Invited Talks

CLIMA IV - Computational Logic in Multi-Agent Systems

Fort Lauderdale, FL, USA - January 6-7 2004

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MASS: Multiagent Survivability and Security by V. S. Subrahmanian, University of Maryland, USA (slides in ppt)

Multiagent applications are not likely to be very useful in the real world if they are unable to ensure the security and survivability of agents in the multiagent system. In this talk, I will focus on survivability of MASs and present a set of architectures that can greatly enhance survivability of MASs. I will discuss the advantages and disadvantages of the architectures and discuss their impact on scalability of the MAS applications.

The talk reflects joint work with S. Kraus, C. Tas and Y. Zhang.

Programming Groups of Rational Agents by Michael Fisher, University of Liverpool, UK (sponsored by CoLogNET) (slides in pdf)

Computational power is increasing, and increasingly available, for example via the development of ubiquitous computing. Once large numbers of computational elements can communicate with each other, via wireless networks or the World-Wide Web, then new problems arise in engineering software for such systems. By representing these computational elements as agents, we can provide a simple and intutive metaphor for both individual computation and that within multi-agent systems. However, software designers need to have appropriate and semantically clear mechanisms for controlling not only how individual agents adapt and evolve, but also how agents interact and combine to form new systems. Without this control not only will the practical development of complex multi-agent systems remain difficult, but agents themselves will not be trusted for use in critical applications.

In this talk, I will outline some of our work on developing agent programming languages based upon computational logic. In particular, I will describe:

  1. the implementation of individual agents through the direction execution of a formal description of individual (rational) agent behaviour given using a combination of temporal logic and logics concerning belief and ability;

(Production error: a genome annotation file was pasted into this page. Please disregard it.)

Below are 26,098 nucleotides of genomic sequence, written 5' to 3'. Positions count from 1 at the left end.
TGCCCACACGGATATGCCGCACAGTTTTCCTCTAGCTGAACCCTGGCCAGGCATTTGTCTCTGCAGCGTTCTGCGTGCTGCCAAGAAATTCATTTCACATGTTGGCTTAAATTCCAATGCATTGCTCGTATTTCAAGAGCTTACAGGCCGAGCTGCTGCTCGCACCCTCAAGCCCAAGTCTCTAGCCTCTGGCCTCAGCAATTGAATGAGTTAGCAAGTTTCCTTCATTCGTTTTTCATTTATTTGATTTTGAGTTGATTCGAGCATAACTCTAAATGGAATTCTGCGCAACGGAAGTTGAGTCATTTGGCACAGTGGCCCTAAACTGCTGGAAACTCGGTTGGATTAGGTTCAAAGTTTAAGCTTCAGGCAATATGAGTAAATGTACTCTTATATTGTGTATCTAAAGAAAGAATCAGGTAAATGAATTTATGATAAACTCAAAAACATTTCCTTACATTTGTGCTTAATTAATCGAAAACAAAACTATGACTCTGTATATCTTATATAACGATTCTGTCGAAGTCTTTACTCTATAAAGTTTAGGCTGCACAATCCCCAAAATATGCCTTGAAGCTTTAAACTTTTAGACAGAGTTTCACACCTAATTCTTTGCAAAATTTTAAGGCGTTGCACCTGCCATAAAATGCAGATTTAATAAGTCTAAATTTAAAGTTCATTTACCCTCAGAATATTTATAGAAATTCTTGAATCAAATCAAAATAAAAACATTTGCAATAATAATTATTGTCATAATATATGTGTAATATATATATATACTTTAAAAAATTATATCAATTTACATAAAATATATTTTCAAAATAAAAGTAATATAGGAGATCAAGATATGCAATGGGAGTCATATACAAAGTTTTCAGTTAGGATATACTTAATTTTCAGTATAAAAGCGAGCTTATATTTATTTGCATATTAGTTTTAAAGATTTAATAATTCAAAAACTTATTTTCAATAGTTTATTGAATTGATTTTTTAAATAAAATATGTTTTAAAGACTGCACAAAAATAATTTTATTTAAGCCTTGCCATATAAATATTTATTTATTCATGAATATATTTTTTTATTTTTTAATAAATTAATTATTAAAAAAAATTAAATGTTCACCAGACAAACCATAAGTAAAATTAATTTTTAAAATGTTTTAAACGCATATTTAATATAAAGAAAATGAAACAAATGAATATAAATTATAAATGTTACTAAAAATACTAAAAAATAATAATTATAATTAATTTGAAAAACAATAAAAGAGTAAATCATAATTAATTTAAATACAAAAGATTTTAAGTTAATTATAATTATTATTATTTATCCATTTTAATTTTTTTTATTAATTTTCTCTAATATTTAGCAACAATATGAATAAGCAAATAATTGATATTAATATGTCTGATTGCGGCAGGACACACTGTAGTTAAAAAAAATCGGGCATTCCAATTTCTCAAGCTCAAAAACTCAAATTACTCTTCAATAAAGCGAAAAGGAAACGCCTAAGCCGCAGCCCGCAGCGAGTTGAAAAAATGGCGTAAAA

2. the core notion of agent groups and how such groups contrast with individual agents; and
  3. the ways in which multi-agent applications might be developed, by utilising the combination of executable logic (as in 1) and group evolution (as in 2).

This talk includes work carried out over a number of years, where we have attempted to use intuitive logical aspects to provide a simple, but effective, mechanism for describing agent computation. It is our assertion that computational logic in general (and executable temporal logics in particular) can provide an appropriate tool for studying not only verifiable agent descriptions, but also novel concepts that can form the basis for the future programming of agent-based systems.

The work presented in this talk can be traced back to previous work produced with a number of co-authors on executable temporal logics [1,2], programming rational agents [3,4] and
programming multi-agent computation [5,6,7].


  1. Fisher, M. "Representing and Executing Agent-Based Systems". In Intelligent Agents, Springer-Verlag, 1995.
  2. Barringer, H., Fisher, M., Gabbay, D., Owens, R., and Reynolds, M. "The Imperative Future: Principles of Executable Temporal Logics" Research Studies Press, 1996.
  3. Fisher, M. "Implementing BDI-like Systems by Direct Execution". In Proceedings of the Fifteenth International Joint Conference on Artificial Intelligence (IJCAI), Morgan-Kaufmann, 1997.
  4. Fisher, M., and Ghidini, C. "Programming Resource-Bounded Deliberative Agents". In Proceedings of the Sixteenth International Joint Conference on Artificial Intelligence (IJCAI). Morgan-Kauffman, 1999.
  5. Fisher, M., and Kakoudakis, T. "Flexible Agent Grouping in Executable Temporal Logic". In Proceedings of the Twelfth International Symposium on Languages for Intensional Programming (ISLIP). World Scientific Press, March 2000.
  6. Fisher, M. and Ghidini, C. "The ABC of Rational Agent Modelling". In Proceedings of the First International Joint Conference on Autonomous Agents and Multiagent Systems (AAMAS). Bologna, Italy. July 2002.
  7. M. Fisher, C. Ghidini, and B. Hirsch. "Organising Logic-Based Agents". In Proceedings of the Second Goddard Workshop on Formal Approaches to Agent-Based Systems (FAABS). Volume 2699 of LNAI, Springer-Verlag, 2003.

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